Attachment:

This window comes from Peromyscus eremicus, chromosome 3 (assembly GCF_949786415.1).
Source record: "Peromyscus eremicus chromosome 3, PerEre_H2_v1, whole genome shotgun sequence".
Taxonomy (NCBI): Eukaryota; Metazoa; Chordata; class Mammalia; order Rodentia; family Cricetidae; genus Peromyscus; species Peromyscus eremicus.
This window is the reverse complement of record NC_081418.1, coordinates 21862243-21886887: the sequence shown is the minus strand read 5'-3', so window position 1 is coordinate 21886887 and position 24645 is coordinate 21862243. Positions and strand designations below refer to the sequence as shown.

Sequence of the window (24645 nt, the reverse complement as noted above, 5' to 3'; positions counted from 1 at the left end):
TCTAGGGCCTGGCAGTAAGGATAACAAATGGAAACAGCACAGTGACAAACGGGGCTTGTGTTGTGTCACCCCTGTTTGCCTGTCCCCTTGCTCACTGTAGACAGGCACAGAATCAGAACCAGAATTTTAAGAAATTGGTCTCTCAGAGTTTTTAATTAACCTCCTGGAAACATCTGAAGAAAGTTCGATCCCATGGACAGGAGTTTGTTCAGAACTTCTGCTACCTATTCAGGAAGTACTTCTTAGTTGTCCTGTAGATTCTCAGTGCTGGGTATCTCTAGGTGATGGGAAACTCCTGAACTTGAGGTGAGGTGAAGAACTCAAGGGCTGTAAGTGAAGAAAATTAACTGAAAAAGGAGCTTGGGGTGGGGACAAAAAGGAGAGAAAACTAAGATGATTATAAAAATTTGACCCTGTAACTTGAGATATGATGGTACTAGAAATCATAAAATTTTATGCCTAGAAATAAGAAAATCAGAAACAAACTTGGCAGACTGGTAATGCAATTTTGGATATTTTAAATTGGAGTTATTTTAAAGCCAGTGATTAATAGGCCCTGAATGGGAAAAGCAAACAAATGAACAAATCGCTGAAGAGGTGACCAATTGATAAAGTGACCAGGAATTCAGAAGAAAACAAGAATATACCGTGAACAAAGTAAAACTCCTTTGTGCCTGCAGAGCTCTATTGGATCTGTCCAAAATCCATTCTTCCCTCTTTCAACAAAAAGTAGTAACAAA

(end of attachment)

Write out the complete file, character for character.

This window comes from Peromyscus eremicus, chromosome 3 (assembly GCF_949786415.1).
Source record: "Peromyscus eremicus chromosome 3, PerEre_H2_v1, whole genome shotgun sequence".
Taxonomy (NCBI): Eukaryota; Metazoa; Chordata; class Mammalia; order Rodentia; family Cricetidae; genus Peromyscus; species Peromyscus eremicus.
This window is the reverse complement of record NC_081418.1, coordinates 21862243-21886887: the sequence shown is the minus strand read 5'-3', so window position 1 is coordinate 21886887 and position 24645 is coordinate 21862243. Positions and strand designations below refer to the sequence as shown.

Sequence of the window (24645 nt, the reverse complement as noted above, 5' to 3'; positions counted from 1 at the left end):
TCTAGGGCCTGGCAGTAAGGATAACAAATGGAAACAGCACAGTGACAAACGGGGCTTGTGTTGTGTCACCCCTGTTTGCCTGTCCCCTTGCTCACTGTAGACAGGCACAGAATCAGAACCAGAATTTTAAGAAATTGGTCTCTCAGAGTTTTTAATTAACCTCCTGGAAACATCTGAAGAAAGTTCGATCCCATGGACAGGAGTTTGTTCAGAACTTCTGCTACCTATTCAGGAAGTACTTCTTAGTTGTCCTGTAGATTCTCAGTGCTGGGTATCTCTAGGTGATGGGAAACTCCTGAACTTGAGGTGAGGTGAAGAACTCAAGGGCTGTAAGTGAAGAAAATTAACTGAAAAAGGAGCTTGGGGTGGGGACAAAAAGGAGAGAAAACTAAGATGATTATAAAAATTTGACCCTGTAACTTGAGATATGATGGTACTAGAAATCATAAAATTTTATGCCTAGAAATAAGAAAATCAGAAACAAACTTGGCAGACTGGTAATGCAATTTTGGATATTTTAAATTGGAGTTATTTTAAAGCCAGTGATTAATAGGCCCTGAATGGGAAAAGCAAACAAATGAACAAATCGCTGAAGAGGTGACCAATTGATAAAGTGACCAGGAATTCAGAAGAAAACAAGAATATACCGTGAACAAAGTAAAACTCCTTTGTGCCTGCAGAGCTCTATTGGATCTGTCCAAAATCCATTCTTCCCTCTTTCAACAAAAAGTAGTAACAAA